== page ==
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Whether or not an unsubscribe link is safe to use can be incredibly difficult to determine. Here are some rules of thumb.
In order to try to cut down on spam I usually opt out at the end of the offer. Is this a good idea or am I just confirming my email address is a good working one which invites even more spam?
It's hard to say without knowing what you mean by "at the end of the offer".
But you're quite right: sometimes the unsubscribe link isn't an unsubscribe at all. In fact, sometimes it's the moral equivalent of a "send me more spam" link.
The problem is that you really do need to know when it's legitimate and should be used.
I can offer some guidelines as to when you should and when you should not click on something that claims to be an unsubscribe link.
The rule is actually quite simple: if you asked for it, then it's probably legitimate and you should use the unsubscribe link. If you didn't ask for it then it's probably not legitimate, and you should avoid the unsubscribe link.
For example, if you sign up for my newsletter, you'll be receiving email that you explicitly asked for. In fact not only do you have to sign up, but you have to take a second step to actually confirm that you want the weekly newsletter. Only after you confirm do I start sending it to you.
you already trust me as a reputable site
you asked for my newsletter
you explicitly confirmed that you want my newsletter in a second "double opt in" stop
I send you only what you signed up for (a weekly newsletter)
Then I'm acting like a trustworthy source of mail. My newsletter is not spam, and I can probably be trusted. And yes, at the bottom of every issue of the newsletter is an unsubscribe link for you to click on if you ever want to stop receiving it.
If any of those rules are broken, though, then things get dicey.
You didn't ask for it. And, to be clear, you're positive that you didn't ask for the email you're receiving, then it's almost certainly classic spam. So called "newsletters" pushing the latest body part enlargement product or breaking stock market news are great examples. I get them, I never asked for them, thus they are spam.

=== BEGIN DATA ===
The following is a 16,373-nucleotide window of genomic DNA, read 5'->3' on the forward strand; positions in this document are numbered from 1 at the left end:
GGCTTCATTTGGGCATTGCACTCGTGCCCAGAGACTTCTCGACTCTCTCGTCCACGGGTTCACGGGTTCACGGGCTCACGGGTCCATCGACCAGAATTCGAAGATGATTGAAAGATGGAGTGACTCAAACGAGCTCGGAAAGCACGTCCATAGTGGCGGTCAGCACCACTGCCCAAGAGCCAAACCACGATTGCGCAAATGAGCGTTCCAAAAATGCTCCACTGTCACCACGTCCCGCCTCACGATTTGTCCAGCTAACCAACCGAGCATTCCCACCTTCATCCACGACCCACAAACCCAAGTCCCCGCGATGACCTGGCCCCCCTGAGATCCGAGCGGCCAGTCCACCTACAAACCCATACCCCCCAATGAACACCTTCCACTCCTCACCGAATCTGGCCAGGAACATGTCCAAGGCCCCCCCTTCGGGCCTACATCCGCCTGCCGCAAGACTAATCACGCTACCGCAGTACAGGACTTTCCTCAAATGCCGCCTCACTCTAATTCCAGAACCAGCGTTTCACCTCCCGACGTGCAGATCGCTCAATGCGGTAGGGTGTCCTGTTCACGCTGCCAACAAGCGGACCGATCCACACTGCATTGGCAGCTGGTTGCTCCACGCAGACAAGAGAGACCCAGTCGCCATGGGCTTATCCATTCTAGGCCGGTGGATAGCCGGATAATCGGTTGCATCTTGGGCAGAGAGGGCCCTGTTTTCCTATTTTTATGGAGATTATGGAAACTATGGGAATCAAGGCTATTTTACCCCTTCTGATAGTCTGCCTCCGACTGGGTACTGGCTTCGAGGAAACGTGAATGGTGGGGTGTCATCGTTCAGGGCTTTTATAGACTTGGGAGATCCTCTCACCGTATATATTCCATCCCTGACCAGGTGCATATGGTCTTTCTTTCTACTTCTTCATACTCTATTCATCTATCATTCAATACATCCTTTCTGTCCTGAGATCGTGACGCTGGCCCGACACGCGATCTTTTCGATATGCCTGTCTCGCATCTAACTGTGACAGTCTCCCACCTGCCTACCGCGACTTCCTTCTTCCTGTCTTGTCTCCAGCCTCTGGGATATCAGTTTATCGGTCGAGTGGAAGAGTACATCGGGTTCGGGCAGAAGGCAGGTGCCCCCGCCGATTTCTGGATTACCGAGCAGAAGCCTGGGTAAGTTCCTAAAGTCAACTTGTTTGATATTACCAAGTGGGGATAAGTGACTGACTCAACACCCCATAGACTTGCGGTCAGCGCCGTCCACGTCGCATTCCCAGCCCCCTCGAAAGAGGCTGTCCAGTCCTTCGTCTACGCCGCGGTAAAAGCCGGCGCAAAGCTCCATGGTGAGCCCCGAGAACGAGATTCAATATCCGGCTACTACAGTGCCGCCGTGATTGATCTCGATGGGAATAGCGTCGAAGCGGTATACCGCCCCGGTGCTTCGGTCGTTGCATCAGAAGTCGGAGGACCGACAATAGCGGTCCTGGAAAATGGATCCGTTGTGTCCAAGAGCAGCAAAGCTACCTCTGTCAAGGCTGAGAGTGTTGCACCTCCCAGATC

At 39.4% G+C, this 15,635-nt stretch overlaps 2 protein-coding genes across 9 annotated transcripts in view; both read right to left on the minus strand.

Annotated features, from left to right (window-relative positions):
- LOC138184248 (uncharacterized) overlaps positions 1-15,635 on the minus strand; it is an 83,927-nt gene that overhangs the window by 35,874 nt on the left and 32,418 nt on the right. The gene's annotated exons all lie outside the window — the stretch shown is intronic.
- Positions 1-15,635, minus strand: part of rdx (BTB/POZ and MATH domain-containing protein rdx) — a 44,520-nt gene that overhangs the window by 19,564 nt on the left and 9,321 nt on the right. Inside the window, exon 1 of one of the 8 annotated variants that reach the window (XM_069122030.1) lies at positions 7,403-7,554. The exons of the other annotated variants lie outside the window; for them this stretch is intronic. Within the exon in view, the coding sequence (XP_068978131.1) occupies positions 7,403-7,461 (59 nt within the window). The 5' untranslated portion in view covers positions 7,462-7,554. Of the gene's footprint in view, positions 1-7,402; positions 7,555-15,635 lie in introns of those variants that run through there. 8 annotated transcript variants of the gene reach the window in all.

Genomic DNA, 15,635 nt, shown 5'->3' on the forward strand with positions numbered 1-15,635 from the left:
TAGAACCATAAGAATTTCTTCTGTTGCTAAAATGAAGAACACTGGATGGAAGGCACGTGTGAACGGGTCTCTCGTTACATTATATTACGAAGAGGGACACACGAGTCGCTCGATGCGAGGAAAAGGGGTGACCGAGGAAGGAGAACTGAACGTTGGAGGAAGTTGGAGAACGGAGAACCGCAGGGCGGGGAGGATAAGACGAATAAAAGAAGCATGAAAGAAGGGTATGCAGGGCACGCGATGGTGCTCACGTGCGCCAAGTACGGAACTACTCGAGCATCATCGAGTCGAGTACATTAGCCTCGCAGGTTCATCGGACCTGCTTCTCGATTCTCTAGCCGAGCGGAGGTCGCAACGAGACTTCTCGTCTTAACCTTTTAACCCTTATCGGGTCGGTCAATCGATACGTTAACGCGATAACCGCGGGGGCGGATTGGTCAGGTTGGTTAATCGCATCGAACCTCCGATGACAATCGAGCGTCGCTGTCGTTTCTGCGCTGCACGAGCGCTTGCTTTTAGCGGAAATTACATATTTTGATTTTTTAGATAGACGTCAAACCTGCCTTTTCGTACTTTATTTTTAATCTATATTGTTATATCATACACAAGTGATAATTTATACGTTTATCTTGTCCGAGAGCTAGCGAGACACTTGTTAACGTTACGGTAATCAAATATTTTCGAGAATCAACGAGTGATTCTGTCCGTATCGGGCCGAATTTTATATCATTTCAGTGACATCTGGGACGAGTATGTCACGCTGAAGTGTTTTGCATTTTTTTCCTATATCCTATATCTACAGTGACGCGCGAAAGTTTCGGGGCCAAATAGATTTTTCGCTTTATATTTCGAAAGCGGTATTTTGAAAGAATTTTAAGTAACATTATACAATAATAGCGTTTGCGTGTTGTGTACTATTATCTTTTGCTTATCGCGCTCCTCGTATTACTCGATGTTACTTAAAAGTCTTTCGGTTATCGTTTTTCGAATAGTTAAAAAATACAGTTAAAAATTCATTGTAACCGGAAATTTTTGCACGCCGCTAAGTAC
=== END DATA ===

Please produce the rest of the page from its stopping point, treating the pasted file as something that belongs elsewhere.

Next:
And their unsubscribe links are not to be trusted. As you've pointed out, they're just confirmation that "we've got a live one!" and will in all likelihood result in only more spam, not less.
From here on out, though, things get less clear.
You've never heard of the sender. When you suddenly start getting email from a business or other source that you don't recognize it's right to be suspicious. Most of the time it's simply spam.
The problem is that sometimes when you, for example, complete a purchase at an online retailer, they will send you email (more on that in a second), but they will sometimes also ask if it's ok to share your email address with marketing partners. By that they mean they'll give your email address to other companies so that they can send you offers.
In a sense you asked for it because you didn't uncheck a box somewhere in the order process. Personally I find this type of tactic often underhanded; sometimes that box is really hard to notice and easy to leave checked without ever having paid attention.
What this means, though, is if you suddenly start getting email from what appears to be a legitimate business that you've never actually done business with it might be legitimate. But it also might not be.
I'd err on the side of safety in most cases and not use the unsubscribe link unless it was obviously a link directly to the site of the company, and it's a company I already trust.
You never confirmed your desire for more mail. The concept of "double opt in", where you need to confirm a separate piece of email in order to get on a list, is extremely important "best practice" for senders of email. But it's not really required. For example, when you place a purchase with an online retailer they'll need to collect your email address in order to process the purchase. If they then start sending you periodic offers after your purchase is complete, is that spam or not? Different people will give different answers.
My take is this: since it's from a company you actually transacted business with, I'd trust the unsubscribe link.
You confirmed, but then didn't get what you expected. Also known as a "bait and switch". Perhaps you sign up for someone else's newsletter, and then start getting sales and marketing emails, either in place of or in addition to the newsletter. That's really bad form. The problem is that once again it's difficult to know exactly what to do. You may be all right unsubscribing, you may not be.
The bottom line is the simple reputation of the sender. If you have reason to trust the source of the email and believe them to be legitimate and well-behaved senders of email, then absolutely use the unsubscribe link.
If you've never heard of them, don't.
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